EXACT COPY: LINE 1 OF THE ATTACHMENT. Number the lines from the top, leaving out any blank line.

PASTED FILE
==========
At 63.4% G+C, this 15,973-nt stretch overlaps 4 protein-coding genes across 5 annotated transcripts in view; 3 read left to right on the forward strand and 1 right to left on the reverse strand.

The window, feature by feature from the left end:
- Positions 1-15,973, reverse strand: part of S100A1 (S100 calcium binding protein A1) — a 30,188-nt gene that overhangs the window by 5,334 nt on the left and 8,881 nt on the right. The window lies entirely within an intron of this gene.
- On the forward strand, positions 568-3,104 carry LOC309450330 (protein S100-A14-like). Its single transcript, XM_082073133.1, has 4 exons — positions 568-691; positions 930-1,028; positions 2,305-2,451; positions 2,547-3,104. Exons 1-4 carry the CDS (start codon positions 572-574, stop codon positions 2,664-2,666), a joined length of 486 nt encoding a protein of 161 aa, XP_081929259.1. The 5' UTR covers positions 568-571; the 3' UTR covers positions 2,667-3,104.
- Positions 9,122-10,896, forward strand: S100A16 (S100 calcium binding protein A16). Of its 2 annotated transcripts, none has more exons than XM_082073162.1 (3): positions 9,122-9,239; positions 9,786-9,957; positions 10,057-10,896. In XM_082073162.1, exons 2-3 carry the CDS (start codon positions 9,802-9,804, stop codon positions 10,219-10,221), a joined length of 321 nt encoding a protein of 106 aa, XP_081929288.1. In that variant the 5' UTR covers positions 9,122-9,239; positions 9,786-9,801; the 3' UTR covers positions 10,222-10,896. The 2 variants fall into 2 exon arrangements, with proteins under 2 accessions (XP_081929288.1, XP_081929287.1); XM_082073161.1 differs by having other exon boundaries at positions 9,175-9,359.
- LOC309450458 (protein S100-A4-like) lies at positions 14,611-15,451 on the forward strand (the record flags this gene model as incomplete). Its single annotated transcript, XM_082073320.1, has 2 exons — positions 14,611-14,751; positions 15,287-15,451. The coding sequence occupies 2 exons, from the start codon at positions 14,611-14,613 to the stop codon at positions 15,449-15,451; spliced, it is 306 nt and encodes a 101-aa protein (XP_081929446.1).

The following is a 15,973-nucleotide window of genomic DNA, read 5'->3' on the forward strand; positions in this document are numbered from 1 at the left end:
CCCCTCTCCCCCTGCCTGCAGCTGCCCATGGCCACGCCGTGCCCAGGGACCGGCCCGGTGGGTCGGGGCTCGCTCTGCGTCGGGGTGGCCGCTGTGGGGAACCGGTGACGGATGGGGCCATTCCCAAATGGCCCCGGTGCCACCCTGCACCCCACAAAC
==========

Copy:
At 63.4% G+C, this 15,973-nt stretch overlaps 4 protein-coding genes across 5 annotated transcripts in view; 3 read left to right on the forward strand and 1 right to left on the reverse strand.